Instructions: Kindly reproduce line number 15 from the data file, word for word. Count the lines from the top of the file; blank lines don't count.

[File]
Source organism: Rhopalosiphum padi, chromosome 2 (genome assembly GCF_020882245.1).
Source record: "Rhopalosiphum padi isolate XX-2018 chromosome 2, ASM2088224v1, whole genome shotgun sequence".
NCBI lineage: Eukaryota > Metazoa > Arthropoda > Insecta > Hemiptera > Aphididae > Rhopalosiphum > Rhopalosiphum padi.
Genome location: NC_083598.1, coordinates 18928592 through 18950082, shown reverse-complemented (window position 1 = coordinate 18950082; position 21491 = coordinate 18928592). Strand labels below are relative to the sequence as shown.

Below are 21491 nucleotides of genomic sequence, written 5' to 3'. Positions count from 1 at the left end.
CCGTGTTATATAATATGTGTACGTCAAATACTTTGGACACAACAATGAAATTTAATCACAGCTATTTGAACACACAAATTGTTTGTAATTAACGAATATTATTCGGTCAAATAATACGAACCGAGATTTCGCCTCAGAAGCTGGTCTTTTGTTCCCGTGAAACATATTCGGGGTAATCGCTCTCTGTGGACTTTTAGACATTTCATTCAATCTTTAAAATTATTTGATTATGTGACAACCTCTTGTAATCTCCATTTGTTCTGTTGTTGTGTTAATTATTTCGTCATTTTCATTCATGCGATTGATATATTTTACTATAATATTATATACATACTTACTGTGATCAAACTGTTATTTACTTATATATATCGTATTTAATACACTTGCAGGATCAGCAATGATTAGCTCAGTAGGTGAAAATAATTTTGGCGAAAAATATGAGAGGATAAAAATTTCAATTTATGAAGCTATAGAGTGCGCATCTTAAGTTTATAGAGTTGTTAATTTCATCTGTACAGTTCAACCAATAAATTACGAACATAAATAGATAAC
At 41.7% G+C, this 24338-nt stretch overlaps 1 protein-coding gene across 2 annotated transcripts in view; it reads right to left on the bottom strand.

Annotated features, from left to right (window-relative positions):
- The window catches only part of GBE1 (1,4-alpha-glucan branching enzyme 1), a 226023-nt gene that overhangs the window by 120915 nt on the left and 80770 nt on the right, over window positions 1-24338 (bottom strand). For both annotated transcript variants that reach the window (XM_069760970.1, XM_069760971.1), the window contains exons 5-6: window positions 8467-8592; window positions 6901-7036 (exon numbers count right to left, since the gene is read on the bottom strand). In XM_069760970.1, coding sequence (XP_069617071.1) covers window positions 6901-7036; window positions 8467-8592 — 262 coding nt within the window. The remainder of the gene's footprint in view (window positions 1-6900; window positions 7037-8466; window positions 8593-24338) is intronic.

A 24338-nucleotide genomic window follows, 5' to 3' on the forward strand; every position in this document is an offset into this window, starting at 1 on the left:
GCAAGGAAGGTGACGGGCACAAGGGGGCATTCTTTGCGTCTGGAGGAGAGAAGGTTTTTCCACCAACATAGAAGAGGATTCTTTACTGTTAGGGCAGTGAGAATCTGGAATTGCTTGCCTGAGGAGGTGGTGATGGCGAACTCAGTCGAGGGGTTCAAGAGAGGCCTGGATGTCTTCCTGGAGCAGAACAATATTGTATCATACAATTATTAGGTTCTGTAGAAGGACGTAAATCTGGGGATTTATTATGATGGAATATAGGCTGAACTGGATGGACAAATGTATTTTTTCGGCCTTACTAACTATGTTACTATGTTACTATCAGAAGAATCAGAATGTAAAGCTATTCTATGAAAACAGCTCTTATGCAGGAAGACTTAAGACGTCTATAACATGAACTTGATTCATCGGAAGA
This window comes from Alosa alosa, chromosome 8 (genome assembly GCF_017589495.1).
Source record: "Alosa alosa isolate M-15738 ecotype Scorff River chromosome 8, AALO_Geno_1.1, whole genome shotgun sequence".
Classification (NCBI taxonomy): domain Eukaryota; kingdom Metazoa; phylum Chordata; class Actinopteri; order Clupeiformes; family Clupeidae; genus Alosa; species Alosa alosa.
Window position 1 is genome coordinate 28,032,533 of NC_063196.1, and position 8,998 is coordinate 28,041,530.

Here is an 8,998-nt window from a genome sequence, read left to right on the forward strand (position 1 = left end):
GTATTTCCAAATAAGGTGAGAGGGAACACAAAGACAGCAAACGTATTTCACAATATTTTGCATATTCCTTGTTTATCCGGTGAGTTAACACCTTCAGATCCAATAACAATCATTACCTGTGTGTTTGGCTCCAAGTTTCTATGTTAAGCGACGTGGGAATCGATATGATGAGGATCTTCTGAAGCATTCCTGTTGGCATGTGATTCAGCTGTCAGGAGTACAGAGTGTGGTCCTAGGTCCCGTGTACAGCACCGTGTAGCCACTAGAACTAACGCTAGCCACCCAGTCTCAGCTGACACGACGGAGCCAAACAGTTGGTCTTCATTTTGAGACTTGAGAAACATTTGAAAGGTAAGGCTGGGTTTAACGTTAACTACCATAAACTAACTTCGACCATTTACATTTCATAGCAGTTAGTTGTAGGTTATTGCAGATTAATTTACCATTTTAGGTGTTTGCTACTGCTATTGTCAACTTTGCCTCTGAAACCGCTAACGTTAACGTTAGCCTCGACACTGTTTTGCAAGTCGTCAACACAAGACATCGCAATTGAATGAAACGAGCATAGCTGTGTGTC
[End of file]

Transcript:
Window position 1 is genome coordinate 28,032,533 of NC_063196.1, and position 8,998 is coordinate 28,041,530.